What is telemedicine?
As coronavirus cases continue to rise, people are sheltering in place to slow its spread. However, many people still need care from a board-certified dermatologist. To keep patients safe and conserve personal protective equipment — such as masks, gowns, and gloves — many dermatologists are seeing patients virtually through telemedicine.
Telemedicine allows you to have an appointment with a doctor, including a dermatologist, from the comfort and safety of your home using your smartphone or computer. Patients with both new concerns and ones with chronic conditions can be treated through telemedicine.
Your telemedicine appointment could include:
A video conference with your dermatologist.
A telephone call with your dermatologist.
Sending your dermatologist information — such as pictures of your condition and written descriptions — through your medical record, patient portal, or email.
During your telemedicine appointment, you can:
Have your dermatologist examine a skin, hair, or nail problem.
Have your dermatologist check suspicious spots on your skin. If your dermatologist thinks a spot, such as a potential melanoma, needs to be tested or removed, they may ask you to come into their office for an in-person appointment.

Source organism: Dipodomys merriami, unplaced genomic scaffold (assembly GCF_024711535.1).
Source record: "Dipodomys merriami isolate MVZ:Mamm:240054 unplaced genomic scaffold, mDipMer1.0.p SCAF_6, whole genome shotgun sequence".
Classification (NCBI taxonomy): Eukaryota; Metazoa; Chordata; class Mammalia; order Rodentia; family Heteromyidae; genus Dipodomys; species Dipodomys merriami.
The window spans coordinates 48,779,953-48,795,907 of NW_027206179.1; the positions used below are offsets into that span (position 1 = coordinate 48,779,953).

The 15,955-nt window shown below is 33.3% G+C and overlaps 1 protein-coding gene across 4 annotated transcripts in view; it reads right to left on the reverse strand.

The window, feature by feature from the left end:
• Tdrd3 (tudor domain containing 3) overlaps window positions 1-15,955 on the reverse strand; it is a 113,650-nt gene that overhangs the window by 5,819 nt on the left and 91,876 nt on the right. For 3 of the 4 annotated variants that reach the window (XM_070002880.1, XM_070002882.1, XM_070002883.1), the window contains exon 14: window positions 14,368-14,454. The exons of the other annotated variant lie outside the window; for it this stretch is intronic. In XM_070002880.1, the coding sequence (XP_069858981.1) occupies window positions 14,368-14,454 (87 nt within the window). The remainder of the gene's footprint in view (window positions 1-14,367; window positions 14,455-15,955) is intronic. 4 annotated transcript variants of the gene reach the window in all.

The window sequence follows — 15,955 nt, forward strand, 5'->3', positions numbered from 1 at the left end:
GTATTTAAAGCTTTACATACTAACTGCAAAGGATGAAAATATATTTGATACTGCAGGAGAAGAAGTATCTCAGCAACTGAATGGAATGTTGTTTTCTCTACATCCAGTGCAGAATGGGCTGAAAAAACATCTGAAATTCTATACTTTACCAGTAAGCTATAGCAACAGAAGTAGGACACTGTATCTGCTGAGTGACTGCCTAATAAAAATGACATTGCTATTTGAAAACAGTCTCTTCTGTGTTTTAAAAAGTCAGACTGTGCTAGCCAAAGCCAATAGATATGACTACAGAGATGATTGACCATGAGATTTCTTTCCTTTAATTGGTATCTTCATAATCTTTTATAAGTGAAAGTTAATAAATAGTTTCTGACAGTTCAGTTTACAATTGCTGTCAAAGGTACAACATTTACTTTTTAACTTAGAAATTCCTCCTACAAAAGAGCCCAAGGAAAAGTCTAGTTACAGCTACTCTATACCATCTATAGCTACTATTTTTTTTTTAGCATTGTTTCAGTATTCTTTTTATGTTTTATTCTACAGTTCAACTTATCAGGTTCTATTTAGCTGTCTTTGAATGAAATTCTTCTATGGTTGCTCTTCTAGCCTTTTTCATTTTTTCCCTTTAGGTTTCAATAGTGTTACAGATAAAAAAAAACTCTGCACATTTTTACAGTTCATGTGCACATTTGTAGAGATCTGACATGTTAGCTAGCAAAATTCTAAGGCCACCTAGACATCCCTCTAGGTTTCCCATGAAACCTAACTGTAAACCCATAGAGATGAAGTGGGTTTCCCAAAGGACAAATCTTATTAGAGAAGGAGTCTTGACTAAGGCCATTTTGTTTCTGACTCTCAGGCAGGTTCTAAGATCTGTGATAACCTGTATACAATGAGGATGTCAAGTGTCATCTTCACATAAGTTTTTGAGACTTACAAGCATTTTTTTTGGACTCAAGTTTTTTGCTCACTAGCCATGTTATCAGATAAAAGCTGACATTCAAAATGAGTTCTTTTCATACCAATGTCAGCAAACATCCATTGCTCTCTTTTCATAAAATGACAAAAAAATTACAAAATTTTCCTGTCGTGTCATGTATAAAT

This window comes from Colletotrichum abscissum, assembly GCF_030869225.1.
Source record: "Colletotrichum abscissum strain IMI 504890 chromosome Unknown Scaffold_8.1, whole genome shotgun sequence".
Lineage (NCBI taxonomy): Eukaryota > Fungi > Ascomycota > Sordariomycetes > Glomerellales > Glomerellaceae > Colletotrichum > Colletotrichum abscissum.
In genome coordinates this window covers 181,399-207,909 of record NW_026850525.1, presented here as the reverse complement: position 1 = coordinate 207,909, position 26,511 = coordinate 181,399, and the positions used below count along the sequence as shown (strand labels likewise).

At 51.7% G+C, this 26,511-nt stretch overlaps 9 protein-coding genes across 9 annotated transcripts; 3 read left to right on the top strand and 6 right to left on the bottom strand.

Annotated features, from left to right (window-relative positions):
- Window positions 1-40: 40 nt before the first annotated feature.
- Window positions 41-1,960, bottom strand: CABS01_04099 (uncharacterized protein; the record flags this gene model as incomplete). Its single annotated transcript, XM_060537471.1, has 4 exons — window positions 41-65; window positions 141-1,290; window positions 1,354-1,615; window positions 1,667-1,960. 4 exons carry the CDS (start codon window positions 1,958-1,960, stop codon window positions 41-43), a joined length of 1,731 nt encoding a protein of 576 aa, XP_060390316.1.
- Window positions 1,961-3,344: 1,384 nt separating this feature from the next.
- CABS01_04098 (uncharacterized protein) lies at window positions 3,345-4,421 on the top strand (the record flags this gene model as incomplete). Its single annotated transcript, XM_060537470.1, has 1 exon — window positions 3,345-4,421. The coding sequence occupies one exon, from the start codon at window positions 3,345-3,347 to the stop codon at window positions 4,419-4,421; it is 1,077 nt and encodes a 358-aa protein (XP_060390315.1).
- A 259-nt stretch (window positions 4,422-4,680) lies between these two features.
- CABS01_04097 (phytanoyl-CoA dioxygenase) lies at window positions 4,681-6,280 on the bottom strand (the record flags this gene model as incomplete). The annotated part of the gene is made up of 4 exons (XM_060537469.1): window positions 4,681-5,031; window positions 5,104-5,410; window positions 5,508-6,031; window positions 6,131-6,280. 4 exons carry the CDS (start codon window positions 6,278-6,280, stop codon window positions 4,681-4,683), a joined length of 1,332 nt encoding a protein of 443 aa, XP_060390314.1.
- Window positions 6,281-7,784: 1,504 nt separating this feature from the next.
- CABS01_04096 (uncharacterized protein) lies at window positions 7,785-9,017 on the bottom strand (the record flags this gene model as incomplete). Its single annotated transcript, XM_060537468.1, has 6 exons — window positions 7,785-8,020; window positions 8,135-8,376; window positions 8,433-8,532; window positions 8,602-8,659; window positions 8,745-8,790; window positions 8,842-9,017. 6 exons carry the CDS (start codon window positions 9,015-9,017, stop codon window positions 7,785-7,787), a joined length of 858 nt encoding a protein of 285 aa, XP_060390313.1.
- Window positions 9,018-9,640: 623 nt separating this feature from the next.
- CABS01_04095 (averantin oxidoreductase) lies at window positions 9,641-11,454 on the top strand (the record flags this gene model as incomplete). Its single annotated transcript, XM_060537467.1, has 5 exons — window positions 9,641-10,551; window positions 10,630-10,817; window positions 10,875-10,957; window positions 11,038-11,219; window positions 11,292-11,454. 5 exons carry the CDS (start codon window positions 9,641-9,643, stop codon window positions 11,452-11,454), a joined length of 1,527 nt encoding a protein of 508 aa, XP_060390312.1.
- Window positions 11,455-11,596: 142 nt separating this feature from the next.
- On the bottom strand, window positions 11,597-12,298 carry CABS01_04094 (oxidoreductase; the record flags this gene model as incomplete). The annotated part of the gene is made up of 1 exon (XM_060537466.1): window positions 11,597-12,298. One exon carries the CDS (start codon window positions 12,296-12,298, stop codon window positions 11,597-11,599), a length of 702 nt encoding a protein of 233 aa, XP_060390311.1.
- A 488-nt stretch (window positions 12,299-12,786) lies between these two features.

Maintain treatment for a chronic skin condition, like psoriasis or eczema. It’s important to continue caring for your skin, even when you can’t get to your dermatologist’s office.
Be prescribed medication for your skin condition if necessary. You can find pharmacies and drug prices in your area using this tool.
Receive dermatologic care when it is convenient to you. Through telemedicine, some patients can communicate back and forth with their dermatologist electronically, so you do not always need to be available to meet at the same time.
See a board-certified dermatologist even when you can’t leave your home, or if you live in a remote area.
While telemedicine can’t always replace an in-person visit with your dermatologist, it can help in times when you can’t get to their office.
Telemedicine works best for visible skin, hair, and nail conditions, including:
Suspicious spots or moles
Depending on your condition, your dermatologist may want to see you in person instead of through telemedicine. To find out if telemedicine may be the right choice for your dermatology appointment, talk with your board-certified dermatologist. By receiving care this way instead of in person, you can stay safe and help slow the spread of the coronavirus.
You can find a dermatologist who offers telemedicine appointments by doing an advanced search for teledermatology as the practice focus using this tool: Find a dermatologist
Learn more about how to prepare for your telemedicine appointment here, Telemedicine: How to prepare.
Related AAD resources
All content solely developed by the American Academy of Dermatology